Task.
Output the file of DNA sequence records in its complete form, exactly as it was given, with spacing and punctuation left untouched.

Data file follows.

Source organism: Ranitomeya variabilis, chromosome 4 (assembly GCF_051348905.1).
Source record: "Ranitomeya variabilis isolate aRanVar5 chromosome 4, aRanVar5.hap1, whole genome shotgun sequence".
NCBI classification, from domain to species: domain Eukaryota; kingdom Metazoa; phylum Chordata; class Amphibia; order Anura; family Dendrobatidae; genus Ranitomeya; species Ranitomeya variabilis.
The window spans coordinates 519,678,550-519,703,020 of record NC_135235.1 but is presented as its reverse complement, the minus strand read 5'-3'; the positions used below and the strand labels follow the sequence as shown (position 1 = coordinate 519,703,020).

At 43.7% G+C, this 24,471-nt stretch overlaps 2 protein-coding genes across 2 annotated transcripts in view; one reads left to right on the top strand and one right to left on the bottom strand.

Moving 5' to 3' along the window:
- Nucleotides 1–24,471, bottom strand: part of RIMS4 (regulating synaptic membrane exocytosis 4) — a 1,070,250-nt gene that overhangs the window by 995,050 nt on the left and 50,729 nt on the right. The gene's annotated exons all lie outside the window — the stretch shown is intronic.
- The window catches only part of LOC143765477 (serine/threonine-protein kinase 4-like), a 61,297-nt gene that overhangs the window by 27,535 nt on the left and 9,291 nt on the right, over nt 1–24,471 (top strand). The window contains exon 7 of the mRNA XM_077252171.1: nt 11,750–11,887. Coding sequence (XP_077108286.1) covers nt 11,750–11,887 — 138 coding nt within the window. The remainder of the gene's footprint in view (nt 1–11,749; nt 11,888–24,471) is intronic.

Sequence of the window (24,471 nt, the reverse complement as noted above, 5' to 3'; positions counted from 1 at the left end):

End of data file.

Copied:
Source organism: Ranitomeya variabilis, chromosome 4 (assembly GCF_051348905.1).
Source record: "Ranitomeya variabilis isolate aRanVar5 chromosome 4, aRanVar5.hap1, whole genome shotgun sequence".
NCBI classification, from domain to species: domain Eukaryota; kingdom Metazoa; phylum Chordata; class Amphibia; order Anura; family Dendrobatidae; genus Ranitomeya; species Ranitomeya variabilis.
The window spans coordinates 519,678,550-519,703,020 of record NC_135235.1 but is presented as its reverse complement, the minus strand read 5'-3'; the positions used below and the strand labels follow the sequence as shown (position 1 = coordinate 519,703,020).

At 43.7% G+C, this 24,471-nt stretch overlaps 2 protein-coding genes across 2 annotated transcripts in view; one reads left to right on the top strand and one right to left on the bottom strand.

Moving 5' to 3' along the window:
- Nucleotides 1–24,471, bottom strand: part of RIMS4 (regulating synaptic membrane exocytosis 4) — a 1,070,250-nt gene that overhangs the window by 995,050 nt on the left and 50,729 nt on the right. The gene's annotated exons all lie outside the window — the stretch shown is intronic.
- The window catches only part of LOC143765477 (serine/threonine-protein kinase 4-like), a 61,297-nt gene that overhangs the window by 27,535 nt on the left and 9,291 nt on the right, over nt 1–24,471 (top strand). The window contains exon 7 of the mRNA XM_077252171.1: nt 11,750–11,887. Coding sequence (XP_077108286.1) covers nt 11,750–11,887 — 138 coding nt within the window. The remainder of the gene's footprint in view (nt 1–11,749; nt 11,888–24,471) is intronic.

Sequence of the window (24,471 nt, the reverse complement as noted above, 5' to 3'; positions counted from 1 at the left end):